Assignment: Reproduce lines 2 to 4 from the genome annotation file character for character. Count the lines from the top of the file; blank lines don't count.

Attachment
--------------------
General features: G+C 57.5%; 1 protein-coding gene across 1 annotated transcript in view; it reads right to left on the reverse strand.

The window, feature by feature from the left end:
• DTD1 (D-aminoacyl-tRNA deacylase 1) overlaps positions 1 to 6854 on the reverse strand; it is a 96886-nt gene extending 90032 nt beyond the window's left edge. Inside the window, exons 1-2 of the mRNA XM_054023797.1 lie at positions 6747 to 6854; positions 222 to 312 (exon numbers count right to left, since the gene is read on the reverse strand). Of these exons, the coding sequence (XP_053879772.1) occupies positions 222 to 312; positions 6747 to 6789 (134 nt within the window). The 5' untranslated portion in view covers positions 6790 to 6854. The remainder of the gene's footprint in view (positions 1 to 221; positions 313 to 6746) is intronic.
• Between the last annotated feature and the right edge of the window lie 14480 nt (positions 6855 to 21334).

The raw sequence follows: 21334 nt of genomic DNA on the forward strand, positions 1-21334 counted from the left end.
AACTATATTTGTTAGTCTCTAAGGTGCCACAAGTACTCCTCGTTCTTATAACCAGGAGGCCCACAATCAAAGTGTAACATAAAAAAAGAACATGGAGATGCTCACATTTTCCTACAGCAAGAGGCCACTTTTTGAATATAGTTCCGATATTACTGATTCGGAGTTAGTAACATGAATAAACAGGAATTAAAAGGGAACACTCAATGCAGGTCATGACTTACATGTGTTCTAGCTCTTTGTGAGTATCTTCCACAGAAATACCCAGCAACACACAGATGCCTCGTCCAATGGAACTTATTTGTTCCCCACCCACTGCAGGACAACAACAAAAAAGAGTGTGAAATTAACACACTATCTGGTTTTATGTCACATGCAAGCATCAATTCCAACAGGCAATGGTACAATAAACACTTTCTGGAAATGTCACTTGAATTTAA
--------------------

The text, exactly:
The window, feature by feature from the left end:
• DTD1 (D-aminoacyl-tRNA deacylase 1) overlaps positions 1 to 6854 on the reverse strand; it is a 96886-nt gene extending 90032 nt beyond the window's left edge. Inside the window, exons 1-2 of the mRNA XM_054023797.1 lie at positions 6747 to 6854; positions 222 to 312 (exon numbers count right to left, since the gene is read on the reverse strand). Of these exons, the coding sequence (XP_053879772.1) occupies positions 222 to 312; positions 6747 to 6789 (134 nt within the window). The 5' untranslated portion in view covers positions 6790 to 6854. The remainder of the gene's footprint in view (positions 1 to 221; positions 313 to 6746) is intronic.
• Between the last annotated feature and the right edge of the window lie 14480 nt (positions 6855 to 21334).